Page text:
You know what ? English just got lazier.

Like an amateur virologist, I’m always on the lookout for little bugs of language which infect the public domain. Do you remember upspeak ? That irritating, childish way of putting a question mark at the end of each sentence ? Thank goodness,it’s largely died out ? I’m glad you don’t often hear it anymore ?

(Get a grip man! Get a grip !)

I’ve found a couple of new bugs, swilling around at the bottom of my test tube. You know what ? The first one is “You know what ?” It’s a world weary way of putting someone in their place. It prefaces a statement of the bleeding obvious that everyone with half a brain should understand. It’s sarcastic, pompous …and proliferating by the minute.

I can excuse Mark Kermode, the film critic, for using it. He does cagey, ironic, like no-one else. But I was shocked to hear John Humphries use it on the Today programme the other day. Big Humph, Guardian of the English Language Flame and Scourge of Scurvy Politicians. Tsk..tsk.

I like that.Tsk tsk…but I digress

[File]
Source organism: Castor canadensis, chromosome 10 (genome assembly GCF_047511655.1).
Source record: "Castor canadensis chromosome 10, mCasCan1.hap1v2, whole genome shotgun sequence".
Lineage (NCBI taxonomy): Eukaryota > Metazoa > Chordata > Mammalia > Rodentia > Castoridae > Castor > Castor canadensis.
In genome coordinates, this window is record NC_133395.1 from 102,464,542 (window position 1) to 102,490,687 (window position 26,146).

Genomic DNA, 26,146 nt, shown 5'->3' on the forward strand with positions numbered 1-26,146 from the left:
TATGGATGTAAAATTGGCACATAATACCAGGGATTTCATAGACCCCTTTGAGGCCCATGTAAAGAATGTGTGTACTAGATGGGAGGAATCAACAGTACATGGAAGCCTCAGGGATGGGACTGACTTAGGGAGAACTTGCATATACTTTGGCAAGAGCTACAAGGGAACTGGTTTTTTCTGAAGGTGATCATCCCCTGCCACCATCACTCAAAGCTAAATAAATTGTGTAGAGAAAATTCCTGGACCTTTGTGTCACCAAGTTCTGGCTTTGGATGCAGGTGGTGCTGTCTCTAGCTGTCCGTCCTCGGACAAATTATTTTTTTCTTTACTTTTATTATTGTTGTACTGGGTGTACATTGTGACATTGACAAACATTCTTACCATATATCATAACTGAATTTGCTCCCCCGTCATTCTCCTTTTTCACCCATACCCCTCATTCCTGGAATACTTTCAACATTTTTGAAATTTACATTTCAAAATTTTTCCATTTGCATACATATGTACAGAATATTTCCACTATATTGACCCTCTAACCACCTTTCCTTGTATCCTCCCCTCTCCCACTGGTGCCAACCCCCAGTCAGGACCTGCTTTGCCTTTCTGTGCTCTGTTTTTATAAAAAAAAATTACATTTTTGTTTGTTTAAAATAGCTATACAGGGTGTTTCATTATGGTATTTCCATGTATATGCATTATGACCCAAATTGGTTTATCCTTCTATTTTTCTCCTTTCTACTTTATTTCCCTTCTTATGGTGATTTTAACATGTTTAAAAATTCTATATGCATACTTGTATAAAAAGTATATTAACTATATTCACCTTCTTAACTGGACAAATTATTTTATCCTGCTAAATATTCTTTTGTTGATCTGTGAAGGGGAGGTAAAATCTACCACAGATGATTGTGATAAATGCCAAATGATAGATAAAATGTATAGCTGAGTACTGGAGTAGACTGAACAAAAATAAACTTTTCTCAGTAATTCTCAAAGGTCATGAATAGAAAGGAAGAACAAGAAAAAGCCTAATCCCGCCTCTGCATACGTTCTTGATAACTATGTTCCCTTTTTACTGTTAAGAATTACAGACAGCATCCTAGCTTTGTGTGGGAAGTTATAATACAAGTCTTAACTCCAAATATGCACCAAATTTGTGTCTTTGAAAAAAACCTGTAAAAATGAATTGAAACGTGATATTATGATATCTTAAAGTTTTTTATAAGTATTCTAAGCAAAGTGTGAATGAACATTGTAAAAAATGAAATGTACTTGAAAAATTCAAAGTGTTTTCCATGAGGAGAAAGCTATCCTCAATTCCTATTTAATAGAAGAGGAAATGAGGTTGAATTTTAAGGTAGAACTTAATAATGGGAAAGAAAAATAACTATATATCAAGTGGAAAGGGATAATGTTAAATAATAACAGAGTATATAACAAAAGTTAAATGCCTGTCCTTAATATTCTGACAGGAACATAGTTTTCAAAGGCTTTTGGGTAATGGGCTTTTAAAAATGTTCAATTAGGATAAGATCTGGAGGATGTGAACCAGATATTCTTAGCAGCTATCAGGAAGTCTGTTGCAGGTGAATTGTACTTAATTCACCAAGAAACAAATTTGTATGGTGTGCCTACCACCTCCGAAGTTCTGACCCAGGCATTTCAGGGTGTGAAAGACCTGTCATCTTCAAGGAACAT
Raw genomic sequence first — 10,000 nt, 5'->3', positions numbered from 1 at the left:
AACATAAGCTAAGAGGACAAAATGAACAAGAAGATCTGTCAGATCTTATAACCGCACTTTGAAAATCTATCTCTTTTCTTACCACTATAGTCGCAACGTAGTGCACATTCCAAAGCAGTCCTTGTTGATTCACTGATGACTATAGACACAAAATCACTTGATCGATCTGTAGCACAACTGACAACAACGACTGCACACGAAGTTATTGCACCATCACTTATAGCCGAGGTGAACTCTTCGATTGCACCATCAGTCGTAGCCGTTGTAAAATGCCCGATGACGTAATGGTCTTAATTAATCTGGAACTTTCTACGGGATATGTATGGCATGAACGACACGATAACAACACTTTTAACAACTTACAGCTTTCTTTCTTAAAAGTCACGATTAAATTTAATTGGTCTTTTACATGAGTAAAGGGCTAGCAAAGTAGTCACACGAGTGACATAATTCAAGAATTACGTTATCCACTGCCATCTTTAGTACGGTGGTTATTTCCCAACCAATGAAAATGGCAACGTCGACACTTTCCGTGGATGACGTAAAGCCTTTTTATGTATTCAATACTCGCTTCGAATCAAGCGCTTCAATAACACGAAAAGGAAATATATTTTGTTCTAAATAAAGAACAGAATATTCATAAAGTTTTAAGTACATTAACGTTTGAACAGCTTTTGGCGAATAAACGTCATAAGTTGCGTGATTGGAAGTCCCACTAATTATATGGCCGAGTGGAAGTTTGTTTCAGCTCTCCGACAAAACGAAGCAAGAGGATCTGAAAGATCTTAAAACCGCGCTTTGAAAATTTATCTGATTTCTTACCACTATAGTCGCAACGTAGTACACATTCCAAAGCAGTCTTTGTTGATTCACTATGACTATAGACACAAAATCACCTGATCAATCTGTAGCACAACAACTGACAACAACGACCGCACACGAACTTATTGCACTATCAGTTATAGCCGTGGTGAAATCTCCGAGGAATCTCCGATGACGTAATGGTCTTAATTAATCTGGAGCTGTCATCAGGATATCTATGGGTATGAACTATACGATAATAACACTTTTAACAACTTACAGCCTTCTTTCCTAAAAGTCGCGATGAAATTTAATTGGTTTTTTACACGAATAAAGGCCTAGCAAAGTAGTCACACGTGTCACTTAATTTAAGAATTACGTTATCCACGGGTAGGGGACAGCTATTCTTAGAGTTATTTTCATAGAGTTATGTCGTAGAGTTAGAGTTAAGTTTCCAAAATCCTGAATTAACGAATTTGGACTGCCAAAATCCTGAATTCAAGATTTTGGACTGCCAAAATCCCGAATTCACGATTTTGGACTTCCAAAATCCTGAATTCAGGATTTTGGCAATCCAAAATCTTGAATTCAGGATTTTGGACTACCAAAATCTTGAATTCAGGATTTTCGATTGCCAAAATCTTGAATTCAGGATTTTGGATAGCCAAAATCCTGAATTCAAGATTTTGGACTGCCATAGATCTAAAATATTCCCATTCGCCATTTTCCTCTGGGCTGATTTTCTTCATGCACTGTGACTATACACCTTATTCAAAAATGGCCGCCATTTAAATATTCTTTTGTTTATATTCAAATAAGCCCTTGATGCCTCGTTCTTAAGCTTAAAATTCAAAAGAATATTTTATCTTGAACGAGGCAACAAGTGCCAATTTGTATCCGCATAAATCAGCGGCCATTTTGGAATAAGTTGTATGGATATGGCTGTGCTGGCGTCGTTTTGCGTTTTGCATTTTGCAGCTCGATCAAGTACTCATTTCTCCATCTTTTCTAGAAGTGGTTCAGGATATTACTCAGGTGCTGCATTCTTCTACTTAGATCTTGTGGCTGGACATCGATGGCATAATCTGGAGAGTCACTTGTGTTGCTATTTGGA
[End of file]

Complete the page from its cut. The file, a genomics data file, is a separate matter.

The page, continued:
Resilient. Good word. Strong.Real world. Think steel sheet. Think Nelson’s flagship, battered by French cannon balls, but bouncing back. You don’t think car parking regulations, employment contracts,confidentiality agreements. They all have ” inbuilt resilience.” I am so re-assured.

“And what about “robust” ? Every time there is a disaster, a debacle, a fracas or just an administrative cockup, there’s some poor sap in front of the news cameras, and they always say the same thing ” We now have robust procedures in place to ensure that this never happens again” No ! Really ? That’s ok then.

There is a new bug on the block. I’ve only heard it a couple of times, but I suspect it could become an epidemic.

” Here’s the thing”

I can’t work out what it means. What thing ? Where is it ? Is it a big thing ? Can I see it ? It’s telling you that something is there…and I’ll let you know what it is in a minute. If you say ” I’m going to talk to you today about house bricks” and then reach under the lectern , take out a brick and hold it up, THEN you can say ” Here’s the thing.” But not before.

I note that Ed Millipede is an early adopter, so it’s bound to be a success.

Finally “issues” or rather ” Ishooz.” OK it’s been a portmanteau word for years, but I came across a wonderful useage yesterday, on the website of ” Rialto”- a highbrow magazine. I leave you with this gem:

” We have had an issue with a few of our magazines.”

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